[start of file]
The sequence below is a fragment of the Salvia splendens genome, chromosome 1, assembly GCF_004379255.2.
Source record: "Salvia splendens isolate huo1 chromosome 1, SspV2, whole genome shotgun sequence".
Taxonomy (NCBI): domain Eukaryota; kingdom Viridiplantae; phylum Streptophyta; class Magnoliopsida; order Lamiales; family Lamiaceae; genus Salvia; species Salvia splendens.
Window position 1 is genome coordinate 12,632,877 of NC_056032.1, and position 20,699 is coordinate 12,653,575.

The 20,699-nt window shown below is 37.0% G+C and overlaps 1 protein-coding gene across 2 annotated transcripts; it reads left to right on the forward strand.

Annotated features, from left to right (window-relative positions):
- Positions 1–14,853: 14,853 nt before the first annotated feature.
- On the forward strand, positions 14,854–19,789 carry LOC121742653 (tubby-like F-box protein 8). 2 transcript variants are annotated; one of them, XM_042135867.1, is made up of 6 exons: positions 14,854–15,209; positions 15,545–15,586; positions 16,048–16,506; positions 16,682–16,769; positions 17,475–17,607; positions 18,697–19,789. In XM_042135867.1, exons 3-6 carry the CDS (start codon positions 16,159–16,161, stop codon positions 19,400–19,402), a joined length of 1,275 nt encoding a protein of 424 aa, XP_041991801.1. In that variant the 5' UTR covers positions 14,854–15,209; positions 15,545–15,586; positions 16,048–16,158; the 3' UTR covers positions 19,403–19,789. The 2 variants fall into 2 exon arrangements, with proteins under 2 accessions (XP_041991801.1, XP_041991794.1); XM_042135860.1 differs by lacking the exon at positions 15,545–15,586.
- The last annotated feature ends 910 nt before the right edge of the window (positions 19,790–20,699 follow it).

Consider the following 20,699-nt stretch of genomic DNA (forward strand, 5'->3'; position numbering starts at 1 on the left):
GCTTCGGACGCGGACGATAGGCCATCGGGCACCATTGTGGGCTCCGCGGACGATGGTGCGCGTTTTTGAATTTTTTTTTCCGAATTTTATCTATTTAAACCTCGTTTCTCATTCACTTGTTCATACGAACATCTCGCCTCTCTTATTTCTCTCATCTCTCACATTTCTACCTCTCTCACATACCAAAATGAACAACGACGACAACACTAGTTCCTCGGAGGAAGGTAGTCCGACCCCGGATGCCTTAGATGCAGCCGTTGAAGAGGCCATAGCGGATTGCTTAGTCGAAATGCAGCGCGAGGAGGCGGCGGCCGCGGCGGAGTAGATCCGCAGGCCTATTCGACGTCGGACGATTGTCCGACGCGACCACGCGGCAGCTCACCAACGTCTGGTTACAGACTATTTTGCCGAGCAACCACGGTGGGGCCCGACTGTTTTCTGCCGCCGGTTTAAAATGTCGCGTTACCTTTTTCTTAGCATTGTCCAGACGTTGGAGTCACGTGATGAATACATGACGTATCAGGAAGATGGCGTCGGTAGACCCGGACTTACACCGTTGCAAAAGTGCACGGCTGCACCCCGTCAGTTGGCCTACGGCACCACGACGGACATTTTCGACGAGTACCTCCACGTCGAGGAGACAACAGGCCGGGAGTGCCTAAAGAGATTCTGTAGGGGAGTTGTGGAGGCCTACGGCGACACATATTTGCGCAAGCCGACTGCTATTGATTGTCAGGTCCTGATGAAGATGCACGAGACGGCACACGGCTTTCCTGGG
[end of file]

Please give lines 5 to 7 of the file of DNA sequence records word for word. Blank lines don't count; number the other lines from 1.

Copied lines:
The 20,699-nt window shown below is 37.0% G+C and overlaps 1 protein-coding gene across 2 annotated transcripts; it reads left to right on the forward strand.

Annotated features, from left to right (window-relative positions):
- Positions 1–14,853: 14,853 nt before the first annotated feature.